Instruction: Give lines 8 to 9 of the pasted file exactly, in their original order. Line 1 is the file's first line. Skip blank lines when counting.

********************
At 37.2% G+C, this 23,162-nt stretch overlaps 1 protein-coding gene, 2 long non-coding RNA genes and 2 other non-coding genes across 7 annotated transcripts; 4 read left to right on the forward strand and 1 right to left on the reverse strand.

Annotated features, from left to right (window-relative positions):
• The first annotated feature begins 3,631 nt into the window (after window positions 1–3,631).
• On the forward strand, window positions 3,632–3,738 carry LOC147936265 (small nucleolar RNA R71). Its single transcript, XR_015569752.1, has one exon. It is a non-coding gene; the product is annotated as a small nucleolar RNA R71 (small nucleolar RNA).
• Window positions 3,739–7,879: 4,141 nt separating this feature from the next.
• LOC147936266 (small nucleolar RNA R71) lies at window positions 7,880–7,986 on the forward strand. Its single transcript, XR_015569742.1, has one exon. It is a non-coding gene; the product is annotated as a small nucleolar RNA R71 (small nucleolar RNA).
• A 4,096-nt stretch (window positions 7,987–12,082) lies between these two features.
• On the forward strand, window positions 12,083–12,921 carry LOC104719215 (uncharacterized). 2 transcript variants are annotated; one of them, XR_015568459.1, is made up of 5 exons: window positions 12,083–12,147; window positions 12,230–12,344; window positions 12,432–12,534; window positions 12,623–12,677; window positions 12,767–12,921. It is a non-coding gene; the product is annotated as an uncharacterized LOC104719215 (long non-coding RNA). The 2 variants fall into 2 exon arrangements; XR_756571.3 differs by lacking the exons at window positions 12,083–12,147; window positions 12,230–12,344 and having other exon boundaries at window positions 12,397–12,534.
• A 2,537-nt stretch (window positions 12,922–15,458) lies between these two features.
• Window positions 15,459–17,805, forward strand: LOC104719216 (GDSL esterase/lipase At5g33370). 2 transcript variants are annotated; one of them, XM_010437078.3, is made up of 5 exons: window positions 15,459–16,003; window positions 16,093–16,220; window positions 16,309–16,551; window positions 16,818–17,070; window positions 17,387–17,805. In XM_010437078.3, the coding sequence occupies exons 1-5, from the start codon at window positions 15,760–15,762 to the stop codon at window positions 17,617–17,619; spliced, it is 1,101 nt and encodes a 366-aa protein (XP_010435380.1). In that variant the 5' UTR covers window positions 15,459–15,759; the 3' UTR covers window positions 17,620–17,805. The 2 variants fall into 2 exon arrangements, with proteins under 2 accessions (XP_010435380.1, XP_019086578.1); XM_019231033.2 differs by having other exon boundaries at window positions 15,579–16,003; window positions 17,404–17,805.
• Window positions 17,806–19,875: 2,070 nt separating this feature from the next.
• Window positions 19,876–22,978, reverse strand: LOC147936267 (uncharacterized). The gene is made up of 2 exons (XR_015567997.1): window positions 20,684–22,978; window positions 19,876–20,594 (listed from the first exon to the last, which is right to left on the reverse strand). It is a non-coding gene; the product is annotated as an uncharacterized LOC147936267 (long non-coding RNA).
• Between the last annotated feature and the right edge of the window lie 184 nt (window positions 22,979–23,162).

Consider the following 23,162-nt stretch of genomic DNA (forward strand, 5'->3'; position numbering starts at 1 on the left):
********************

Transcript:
• On the forward strand, window positions 12,083–12,921 carry LOC104719215 (uncharacterized). 2 transcript variants are annotated; one of them, XR_015568459.1, is made up of 5 exons: window positions 12,083–12,147; window positions 12,230–12,344; window positions 12,432–12,534; window positions 12,623–12,677; window positions 12,767–12,921. It is a non-coding gene; the product is annotated as an uncharacterized LOC104719215 (long non-coding RNA). The 2 variants fall into 2 exon arrangements; XR_756571.3 differs by lacking the exons at window positions 12,083–12,147; window positions 12,230–12,344 and having other exon boundaries at window positions 12,397–12,534.
• A 2,537-nt stretch (window positions 12,922–15,458) lies between these two features.